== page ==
ensure that basic services are provided and that the settlements
are healthy and safe.
Option 5: It may be that none of these first four
options is available. In that case, IOM is part of a group of
organizations working with the Government of Haiti to establish a
series of new sites on the outskirts of Port-au-Prince. The
responsibility for identifying new land and brokering agreements
with landowners lies with the Government of Haiti.
Two sites have been established in the periphery of the capital,
Corail Cesselesse and Tabarre Issa, which are managed by the
American Refugee Committee and the NGO Concern respectively.
During the first two weeks of April, more than 500 families had
been resettled in Corail and 1,300 in Corail Cesselesse with IOM's
IOM also lent its expertise to government counterparts to
relocate displaced families living in the high risk areas from
Vallée de Bourdon to Tabarre Issa and from Petion-ville golf
club to Corail Cesselesse.
IOM's site planning teams also provide expertise in camp
planning and management and in Corail Cesselesse, the Organization
covered camp management needs during the second part of April.
"The relocation of families all took place on a voluntary basis.
As families had several options, we had to carry out an intensive
outreach effort to inform people," says IOM's Bertrand Martin.
This was particularly the case for the relocation of families to
the Corail Cesselesse camp. Working with community representatives
in the Petion-ville golf club camp, IOM presented all available
options to families living in high risks zones. ‘Go and see'
visits to Coral were also organized for community members, which
allowed them to provide feedback to IOM as to how best to set up
Information kiosks were also set up in Petion-ville with IOM and
community representatives always at hand to answer questions from
Maps and photos of the new site were also presented to affected
families as was a list of all services and facilities that would be
"We also regularly provided flyers, posters and banners to keep
the population informed and explained to them how the relocation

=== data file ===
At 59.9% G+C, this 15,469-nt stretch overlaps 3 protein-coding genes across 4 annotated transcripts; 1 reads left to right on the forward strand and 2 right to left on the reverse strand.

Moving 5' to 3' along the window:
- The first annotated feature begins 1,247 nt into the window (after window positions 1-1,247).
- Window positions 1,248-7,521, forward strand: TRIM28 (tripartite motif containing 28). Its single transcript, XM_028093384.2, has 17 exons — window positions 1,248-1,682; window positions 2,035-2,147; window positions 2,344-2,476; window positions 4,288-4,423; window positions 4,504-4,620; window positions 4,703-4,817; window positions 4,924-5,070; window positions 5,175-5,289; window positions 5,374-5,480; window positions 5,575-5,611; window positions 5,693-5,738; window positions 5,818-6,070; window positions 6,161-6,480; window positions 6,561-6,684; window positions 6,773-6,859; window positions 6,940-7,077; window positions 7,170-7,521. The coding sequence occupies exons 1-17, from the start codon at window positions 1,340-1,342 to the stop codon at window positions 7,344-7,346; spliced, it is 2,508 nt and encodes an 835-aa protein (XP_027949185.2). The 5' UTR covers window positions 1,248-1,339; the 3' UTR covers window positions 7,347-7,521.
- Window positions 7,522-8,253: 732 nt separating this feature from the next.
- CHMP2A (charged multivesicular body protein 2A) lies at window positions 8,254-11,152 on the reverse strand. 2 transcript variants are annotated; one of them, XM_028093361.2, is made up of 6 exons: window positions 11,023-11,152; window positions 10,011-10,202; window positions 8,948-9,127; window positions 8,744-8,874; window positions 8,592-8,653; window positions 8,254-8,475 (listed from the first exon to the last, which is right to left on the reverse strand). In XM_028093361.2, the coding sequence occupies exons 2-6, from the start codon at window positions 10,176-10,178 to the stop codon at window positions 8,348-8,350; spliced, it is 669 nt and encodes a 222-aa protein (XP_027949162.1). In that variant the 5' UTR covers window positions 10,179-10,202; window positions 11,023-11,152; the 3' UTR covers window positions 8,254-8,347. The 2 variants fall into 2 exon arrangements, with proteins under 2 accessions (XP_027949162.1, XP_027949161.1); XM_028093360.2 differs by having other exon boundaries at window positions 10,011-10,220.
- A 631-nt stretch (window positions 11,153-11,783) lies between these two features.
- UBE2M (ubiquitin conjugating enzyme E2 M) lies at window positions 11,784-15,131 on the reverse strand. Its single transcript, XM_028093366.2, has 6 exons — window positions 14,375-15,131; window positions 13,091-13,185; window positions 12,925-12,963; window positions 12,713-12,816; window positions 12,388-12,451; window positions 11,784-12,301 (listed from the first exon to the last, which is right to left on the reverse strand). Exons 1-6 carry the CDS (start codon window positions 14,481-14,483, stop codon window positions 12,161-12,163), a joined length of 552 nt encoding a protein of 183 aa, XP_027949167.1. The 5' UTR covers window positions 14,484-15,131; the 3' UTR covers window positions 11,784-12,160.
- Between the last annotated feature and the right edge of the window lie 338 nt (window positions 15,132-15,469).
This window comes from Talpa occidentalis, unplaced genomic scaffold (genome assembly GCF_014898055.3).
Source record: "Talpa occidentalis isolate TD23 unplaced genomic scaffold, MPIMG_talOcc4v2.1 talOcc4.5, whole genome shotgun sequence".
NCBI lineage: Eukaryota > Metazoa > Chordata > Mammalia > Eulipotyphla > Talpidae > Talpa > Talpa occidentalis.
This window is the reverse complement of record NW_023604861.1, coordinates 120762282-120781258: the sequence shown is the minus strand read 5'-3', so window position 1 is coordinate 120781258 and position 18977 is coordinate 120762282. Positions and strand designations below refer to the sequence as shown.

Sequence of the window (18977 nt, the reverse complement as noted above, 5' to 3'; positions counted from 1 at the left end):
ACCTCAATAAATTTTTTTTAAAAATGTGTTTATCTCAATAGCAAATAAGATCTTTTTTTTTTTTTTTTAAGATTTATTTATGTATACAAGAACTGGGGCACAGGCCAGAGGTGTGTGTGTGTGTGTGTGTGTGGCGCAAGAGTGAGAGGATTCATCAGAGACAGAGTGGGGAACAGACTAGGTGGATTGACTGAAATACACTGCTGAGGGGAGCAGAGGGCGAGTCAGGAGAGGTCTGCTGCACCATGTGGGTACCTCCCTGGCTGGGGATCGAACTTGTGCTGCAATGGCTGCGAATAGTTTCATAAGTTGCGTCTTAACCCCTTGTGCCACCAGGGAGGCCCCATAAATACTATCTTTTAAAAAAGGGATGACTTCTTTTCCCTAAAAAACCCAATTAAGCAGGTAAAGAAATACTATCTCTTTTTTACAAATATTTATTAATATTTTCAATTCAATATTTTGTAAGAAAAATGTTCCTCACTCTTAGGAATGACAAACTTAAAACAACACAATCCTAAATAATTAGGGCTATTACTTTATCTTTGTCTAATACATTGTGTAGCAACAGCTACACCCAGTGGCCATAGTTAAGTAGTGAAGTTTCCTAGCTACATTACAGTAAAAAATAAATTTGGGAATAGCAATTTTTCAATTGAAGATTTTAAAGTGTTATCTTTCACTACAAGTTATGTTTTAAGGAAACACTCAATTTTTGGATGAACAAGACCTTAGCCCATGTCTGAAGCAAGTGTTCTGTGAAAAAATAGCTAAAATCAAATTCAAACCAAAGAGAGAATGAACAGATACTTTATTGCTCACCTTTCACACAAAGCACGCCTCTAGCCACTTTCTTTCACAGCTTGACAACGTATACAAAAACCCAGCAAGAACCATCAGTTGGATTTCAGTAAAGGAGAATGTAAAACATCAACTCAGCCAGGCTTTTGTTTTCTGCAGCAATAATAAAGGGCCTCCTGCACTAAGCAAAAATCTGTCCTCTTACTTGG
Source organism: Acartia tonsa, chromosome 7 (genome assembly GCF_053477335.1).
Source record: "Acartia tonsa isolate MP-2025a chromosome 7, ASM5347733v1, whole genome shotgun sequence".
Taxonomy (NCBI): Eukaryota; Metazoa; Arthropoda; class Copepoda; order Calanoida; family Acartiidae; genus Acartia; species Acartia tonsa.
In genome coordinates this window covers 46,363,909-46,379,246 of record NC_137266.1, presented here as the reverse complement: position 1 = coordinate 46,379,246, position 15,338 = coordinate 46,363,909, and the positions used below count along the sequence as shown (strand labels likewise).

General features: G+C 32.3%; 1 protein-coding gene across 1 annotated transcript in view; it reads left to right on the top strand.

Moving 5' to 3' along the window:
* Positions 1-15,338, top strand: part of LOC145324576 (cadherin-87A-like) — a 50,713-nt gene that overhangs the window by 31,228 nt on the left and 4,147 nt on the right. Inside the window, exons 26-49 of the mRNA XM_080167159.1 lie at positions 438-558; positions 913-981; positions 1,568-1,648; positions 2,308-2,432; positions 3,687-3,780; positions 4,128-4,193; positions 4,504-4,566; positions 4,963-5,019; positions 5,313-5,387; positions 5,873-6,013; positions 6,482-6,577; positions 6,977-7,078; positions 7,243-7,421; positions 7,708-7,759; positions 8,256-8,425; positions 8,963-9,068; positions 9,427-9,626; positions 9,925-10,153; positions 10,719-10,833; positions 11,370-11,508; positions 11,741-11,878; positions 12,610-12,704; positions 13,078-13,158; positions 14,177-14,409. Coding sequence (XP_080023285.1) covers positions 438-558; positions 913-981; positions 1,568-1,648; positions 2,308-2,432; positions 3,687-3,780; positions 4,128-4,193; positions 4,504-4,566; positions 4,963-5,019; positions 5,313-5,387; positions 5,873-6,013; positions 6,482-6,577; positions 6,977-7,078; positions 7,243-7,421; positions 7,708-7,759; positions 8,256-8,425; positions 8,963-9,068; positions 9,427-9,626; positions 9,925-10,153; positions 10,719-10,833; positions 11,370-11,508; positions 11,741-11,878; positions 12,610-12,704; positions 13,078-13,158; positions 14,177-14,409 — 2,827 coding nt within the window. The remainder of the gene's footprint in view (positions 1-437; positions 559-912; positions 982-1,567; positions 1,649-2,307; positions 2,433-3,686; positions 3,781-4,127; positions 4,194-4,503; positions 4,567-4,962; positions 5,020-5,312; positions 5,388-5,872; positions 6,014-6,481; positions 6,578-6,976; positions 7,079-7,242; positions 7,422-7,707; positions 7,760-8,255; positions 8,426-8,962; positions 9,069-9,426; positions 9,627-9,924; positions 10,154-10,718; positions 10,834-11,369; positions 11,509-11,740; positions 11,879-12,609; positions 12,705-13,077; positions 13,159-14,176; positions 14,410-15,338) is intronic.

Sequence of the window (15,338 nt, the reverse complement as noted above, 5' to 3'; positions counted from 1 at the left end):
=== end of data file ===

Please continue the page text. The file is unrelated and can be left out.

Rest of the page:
would happen," says
The relocation from Vallée Bourdon to Tabarrese Issa
followed a similar approach after the US Army Corps of Engineers
identified some 500 families who were most at risk.
IOM's Community mobilizers quickly moved in to explain to the
families why they had to consider relocation to another safer site
and to explain how the process would unfold.
"Engaging the families paid off as a genuine and constructive
dialogue took place," says IOM's Martin. "As a result, we managed
to dispel some of the misunderstandings and rumours that were
abounding at the time of the relocation process."
The relocation to Corail Cesselesse took just over a fortnight
with IOM team members always on the ground to meet the families as
they arrived. After being registered, heads of families were
provided with a registration card and the family taken to the plot
of land where a family size tent had been erected by IOM shelter
As the hurricane season arrives, IOM is now setting up
transitional shelters. With a living space of up to 18 square
metres, these will give families more protection from the
"I feel much better here," says Rodrigue Paulinis, who has
settled with his wife and two children in Corail. "This place feels
more secure for me and my family. The only important missing thing
is work. Despite this, we will stay for the time being."
IOM, which leads the Camp Coordination, Camp Management cluster,
lends its support to the American Refugee Committee now in charge
of managing daily operations at Corail Cesselesse. IOM backs
another 189 humanitarian partners involved in providing assistance
to displaced populations living in some 1,400 sites in and around
the capital Port-au-Prince.